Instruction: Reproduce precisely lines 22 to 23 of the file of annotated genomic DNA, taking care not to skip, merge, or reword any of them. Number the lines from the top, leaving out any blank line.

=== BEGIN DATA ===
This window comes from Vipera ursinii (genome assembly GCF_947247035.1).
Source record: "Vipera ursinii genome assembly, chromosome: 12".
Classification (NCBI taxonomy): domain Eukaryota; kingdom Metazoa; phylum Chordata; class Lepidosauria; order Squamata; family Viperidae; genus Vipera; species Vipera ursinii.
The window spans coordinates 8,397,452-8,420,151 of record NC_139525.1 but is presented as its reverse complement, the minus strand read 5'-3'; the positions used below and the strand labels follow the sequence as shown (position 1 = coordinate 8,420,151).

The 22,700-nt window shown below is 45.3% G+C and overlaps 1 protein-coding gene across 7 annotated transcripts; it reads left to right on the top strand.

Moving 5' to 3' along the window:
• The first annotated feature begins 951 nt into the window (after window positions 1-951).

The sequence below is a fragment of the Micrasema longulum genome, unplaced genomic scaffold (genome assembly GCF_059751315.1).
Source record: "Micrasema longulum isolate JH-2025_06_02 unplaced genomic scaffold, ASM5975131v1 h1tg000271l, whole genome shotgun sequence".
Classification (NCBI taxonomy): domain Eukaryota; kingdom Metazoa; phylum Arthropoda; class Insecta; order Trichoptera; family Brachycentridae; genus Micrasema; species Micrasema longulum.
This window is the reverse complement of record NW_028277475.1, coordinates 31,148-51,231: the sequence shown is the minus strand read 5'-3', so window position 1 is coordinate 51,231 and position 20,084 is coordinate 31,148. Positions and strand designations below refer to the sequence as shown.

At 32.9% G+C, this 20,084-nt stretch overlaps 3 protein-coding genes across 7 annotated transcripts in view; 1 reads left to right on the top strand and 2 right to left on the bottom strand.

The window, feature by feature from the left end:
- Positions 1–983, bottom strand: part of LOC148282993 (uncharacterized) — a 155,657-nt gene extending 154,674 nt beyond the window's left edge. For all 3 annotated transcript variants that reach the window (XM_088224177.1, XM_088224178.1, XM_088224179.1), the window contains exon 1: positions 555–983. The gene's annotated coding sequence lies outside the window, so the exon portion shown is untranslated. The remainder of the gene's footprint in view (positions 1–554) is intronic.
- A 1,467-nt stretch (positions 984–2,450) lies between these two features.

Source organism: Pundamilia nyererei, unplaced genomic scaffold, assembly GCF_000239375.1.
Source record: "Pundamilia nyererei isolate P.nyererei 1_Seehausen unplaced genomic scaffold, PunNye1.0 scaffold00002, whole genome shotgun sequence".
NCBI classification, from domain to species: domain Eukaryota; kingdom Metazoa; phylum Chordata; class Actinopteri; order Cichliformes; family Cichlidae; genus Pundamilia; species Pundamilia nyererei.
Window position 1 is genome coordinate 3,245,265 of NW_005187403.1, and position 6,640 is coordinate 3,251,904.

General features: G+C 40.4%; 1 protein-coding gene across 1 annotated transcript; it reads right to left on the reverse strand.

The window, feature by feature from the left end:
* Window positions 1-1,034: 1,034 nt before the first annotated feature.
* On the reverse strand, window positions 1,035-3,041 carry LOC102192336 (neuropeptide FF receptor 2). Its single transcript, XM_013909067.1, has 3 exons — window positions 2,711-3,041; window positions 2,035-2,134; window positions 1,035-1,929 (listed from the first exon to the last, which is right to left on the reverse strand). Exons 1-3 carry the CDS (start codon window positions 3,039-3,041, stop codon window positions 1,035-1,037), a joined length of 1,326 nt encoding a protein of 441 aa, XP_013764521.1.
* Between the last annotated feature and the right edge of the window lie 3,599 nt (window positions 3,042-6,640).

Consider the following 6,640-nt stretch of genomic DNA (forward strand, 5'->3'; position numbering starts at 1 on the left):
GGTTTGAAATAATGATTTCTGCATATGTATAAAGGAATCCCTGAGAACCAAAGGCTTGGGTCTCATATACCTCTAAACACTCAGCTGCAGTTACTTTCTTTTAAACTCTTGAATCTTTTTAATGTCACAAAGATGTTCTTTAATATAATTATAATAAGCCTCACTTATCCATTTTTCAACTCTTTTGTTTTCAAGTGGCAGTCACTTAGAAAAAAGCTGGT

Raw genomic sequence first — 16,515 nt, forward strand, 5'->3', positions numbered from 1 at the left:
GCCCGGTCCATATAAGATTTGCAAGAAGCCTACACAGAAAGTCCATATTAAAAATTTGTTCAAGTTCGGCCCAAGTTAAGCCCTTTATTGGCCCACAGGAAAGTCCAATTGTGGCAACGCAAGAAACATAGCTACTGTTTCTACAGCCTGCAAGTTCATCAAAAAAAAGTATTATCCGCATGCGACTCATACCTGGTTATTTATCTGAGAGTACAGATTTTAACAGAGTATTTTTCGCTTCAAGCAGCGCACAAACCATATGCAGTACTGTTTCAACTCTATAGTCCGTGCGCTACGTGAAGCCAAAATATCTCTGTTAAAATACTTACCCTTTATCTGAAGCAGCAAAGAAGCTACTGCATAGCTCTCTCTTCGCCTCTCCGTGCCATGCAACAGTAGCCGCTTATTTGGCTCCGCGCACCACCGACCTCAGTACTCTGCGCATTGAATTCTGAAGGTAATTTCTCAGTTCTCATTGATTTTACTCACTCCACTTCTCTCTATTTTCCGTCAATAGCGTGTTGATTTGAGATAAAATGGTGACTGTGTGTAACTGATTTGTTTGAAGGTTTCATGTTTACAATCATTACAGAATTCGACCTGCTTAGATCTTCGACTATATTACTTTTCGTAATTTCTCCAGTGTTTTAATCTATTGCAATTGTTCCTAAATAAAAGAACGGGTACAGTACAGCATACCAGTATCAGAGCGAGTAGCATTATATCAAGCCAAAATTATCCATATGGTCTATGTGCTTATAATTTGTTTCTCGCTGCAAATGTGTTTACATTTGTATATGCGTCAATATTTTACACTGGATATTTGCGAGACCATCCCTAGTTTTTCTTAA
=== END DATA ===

* Window positions 1-1,034: 1,034 nt before the first annotated feature.
* On the reverse strand, window positions 1,035-3,041 carry LOC102192336 (neuropeptide FF receptor 2). Its single transcript, XM_013909067.1, has 3 exons — window positions 2,711-3,041; window positions 2,035-2,134; window positions 1,035-1,929 (listed from the first exon to the last, which is right to left on the reverse strand). Exons 1-3 carry the CDS (start codon window positions 3,039-3,041, stop codon window positions 1,035-1,037), a joined length of 1,326 nt encoding a protein of 441 aa, XP_013764521.1.